1. 5.1.1.1.1.1

              Pardon Potential rePeat for filter…

              LOL – no lack of inte11ecctual honesty there, eh?

              /S

              1. 5.1.1.1.1.1.1

                By the by – the ONLY difference — and evidence that ‘editing’ is STILL not being objectively applied — is that the post that made it through omitted the direct copy and past of Greg’s statement.

          2. 5.1.1.1.2

            [T]he effect of burning down the patent system has been the rise of a few corporations that completely control the software industry.

            This is absurd. In case you do not recall, the DOJ brought antitrust charges against Microsoft in 1998. The DOJ opened an antitrust investigation against Google in 2001. In other words, there was serious industry consolidation in the tech space well before KSR, or Alice, or eBay, etc.

            The idea that deterioration of patent protections gave rise to tech monopoly formations gets the history completely backwards. Rather, trends wholly unrelated to patents fostered the emergence of cash-rich tech monopolies. These then became a popular target for PAEs.

            The Nobel laureate Richard Feynman used to say that “[t]he first principle is that you must not fool yourself, and you are the easiest person to fool.” The popularity of the idea that monopolies emerge because of failures in the patent law is an enduring testament to Feynman’s accuracy of perception on that point.

            1. 5.1.1.1.2.1

              The tech monopolies did rise prior to 2008 and they then used their power to burn down the patent system to grow —much, much bigger–and take whatever they want, and ensure that they would never be challenged.

              1. 5.1.1.1.2.1.1

                Let’s see Apple’s stock has gone up 6000 percent since KSR.

                Nice little tail you told Greg but factually ridiculous.

                Almost all the value of the large tech companies has come post KRS/Alice/eBay. The true story is that they got a little bit big and then used their influence to burn down the patent system, which enabled them to consume the entire market and take any innovation they want.

                1. Greg, be real. My argument is not “post hoc, ergo propter hoc.”

                  Not having patent rights means that disruptive technologies can just be absorbed by the huge corporations. And so forth.

                  You have just assumed that there is no value to patents.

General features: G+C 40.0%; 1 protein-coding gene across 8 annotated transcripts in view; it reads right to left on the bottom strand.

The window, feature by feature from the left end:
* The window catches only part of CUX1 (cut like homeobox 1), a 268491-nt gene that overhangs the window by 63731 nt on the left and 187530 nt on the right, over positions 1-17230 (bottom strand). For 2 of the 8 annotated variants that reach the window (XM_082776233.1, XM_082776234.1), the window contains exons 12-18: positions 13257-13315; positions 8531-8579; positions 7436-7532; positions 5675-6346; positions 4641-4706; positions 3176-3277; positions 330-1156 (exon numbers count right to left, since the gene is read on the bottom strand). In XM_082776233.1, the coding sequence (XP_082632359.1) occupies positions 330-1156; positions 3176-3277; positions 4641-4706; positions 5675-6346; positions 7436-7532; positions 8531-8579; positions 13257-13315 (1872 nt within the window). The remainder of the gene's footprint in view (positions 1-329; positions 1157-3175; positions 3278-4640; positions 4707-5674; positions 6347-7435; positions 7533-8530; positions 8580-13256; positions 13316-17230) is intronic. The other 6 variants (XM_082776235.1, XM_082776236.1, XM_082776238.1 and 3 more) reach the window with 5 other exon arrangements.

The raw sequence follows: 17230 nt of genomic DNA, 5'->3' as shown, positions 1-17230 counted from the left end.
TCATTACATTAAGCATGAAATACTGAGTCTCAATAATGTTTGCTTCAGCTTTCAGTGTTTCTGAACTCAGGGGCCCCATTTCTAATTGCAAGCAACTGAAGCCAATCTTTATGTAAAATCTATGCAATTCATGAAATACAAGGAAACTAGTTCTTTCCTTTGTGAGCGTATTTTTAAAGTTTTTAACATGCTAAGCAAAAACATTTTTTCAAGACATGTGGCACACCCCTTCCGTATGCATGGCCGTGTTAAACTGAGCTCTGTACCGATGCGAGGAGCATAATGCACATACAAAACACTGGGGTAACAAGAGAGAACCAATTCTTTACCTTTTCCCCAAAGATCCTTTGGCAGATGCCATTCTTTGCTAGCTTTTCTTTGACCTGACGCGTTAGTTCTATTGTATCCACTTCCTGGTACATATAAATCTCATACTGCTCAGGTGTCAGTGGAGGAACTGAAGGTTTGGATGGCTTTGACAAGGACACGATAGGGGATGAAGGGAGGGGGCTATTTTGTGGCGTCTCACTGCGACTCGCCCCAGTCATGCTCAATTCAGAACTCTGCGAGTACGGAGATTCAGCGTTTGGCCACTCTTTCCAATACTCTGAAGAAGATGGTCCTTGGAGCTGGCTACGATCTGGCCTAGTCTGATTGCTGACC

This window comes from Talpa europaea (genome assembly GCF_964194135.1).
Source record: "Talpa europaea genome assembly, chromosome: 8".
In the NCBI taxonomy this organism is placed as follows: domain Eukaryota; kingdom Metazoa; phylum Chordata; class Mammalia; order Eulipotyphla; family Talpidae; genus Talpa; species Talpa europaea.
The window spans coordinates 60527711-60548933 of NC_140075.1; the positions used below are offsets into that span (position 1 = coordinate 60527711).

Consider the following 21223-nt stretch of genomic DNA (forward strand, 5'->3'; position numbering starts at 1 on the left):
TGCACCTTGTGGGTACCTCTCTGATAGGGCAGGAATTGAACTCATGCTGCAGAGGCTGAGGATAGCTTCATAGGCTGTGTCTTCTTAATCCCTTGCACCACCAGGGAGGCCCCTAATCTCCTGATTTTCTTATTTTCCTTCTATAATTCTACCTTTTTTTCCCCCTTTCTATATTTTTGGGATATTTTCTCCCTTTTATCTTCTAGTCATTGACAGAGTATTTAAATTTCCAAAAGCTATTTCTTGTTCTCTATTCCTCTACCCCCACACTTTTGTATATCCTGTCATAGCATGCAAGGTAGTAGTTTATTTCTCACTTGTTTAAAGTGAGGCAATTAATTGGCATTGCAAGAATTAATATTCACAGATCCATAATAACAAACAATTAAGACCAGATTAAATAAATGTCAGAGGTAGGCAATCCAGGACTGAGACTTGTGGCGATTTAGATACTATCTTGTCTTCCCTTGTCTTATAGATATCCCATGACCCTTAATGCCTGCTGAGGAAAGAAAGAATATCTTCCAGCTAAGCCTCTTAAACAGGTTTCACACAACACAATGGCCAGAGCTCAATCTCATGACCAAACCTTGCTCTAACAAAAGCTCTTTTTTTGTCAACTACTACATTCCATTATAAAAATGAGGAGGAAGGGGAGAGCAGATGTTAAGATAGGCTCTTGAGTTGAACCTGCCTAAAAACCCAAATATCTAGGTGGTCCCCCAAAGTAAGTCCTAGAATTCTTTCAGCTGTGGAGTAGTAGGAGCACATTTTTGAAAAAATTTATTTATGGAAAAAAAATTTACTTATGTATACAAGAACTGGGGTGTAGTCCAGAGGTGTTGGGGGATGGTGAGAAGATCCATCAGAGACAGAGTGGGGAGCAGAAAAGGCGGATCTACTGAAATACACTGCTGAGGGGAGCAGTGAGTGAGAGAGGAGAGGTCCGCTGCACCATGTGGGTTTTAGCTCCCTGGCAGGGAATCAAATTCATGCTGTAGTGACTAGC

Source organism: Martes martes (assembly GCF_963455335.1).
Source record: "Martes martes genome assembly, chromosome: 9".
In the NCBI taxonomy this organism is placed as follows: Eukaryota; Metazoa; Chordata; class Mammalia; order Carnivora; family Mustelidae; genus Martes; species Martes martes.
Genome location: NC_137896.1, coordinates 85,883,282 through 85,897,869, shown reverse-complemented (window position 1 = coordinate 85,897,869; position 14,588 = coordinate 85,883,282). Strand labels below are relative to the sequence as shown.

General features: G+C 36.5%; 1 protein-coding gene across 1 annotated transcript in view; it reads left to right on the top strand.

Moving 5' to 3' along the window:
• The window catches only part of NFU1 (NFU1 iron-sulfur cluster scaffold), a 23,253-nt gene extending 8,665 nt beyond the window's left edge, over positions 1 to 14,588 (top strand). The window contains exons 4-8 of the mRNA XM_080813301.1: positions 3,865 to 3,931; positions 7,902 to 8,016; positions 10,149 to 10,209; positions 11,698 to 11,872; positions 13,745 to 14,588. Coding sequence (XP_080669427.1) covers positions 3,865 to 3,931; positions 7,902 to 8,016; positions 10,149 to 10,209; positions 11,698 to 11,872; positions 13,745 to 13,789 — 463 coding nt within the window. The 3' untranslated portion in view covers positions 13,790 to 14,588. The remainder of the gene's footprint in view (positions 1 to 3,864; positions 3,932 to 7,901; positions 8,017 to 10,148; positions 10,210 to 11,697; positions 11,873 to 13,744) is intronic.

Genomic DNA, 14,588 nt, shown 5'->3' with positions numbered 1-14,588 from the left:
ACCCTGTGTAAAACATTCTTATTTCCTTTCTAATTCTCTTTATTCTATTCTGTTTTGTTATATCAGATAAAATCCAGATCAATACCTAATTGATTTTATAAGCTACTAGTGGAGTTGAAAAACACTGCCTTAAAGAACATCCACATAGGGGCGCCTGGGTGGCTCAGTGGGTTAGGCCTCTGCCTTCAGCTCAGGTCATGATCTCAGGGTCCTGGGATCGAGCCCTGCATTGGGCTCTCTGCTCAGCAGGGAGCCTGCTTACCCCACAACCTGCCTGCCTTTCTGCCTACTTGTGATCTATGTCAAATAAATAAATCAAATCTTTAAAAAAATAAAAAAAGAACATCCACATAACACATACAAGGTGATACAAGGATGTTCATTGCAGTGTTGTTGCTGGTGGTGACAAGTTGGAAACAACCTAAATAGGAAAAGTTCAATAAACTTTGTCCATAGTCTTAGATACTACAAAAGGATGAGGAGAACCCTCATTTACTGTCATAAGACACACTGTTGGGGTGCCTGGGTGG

2. Greg is being inte11ectually dishonest.

                  He asserts merely sequential (with no proof), when it is beyond clear that a causal relationship (per typical human behavior and power dynamics) can easily be seen.

                  He “declares” the unsoundness of this (in a most unsound manner).

                  Can you say that you really are surprised?

                3. “Almost all the value of the large tech companies has come post KRS/Alice/eBay. The true story is that they got a little bit big and then used their influence to burn down the patent system, which enabled them to consume the entire market and take any innovation they want.”

                  Meanwhile Apple is filin on the reg.

        2. 5.1.1.2

          Greg had gone full Kool-Aid from the Efficient Infringers, and anyone “with a product” (somehow) must be those “good citizens.”

          (just don’t ask him to actually abide by the FULL call on — for now — COVID ‘tech’ including critically the trade secrets and know how)

      2. 5.1.2

        The analogy leaves me unconvinced, WT. In the real world, it’s not that simple is it? For example, Peter Thiel, king of tech start ups, is quoted by Gene Quinn as saying that a PAE is a parasitic tax on the tech industry.

      3. 5.1.3

        Greg has openly mocked the concept of “Efficient Infringer” — but does at the continuing expense of cratering the shambles of his persuasiveness.

        Do you know of any (non-examiner, non-Efficient Infringer type of) person that thinks that Greg is pro-innovation (outside of his Big Pharma bias)?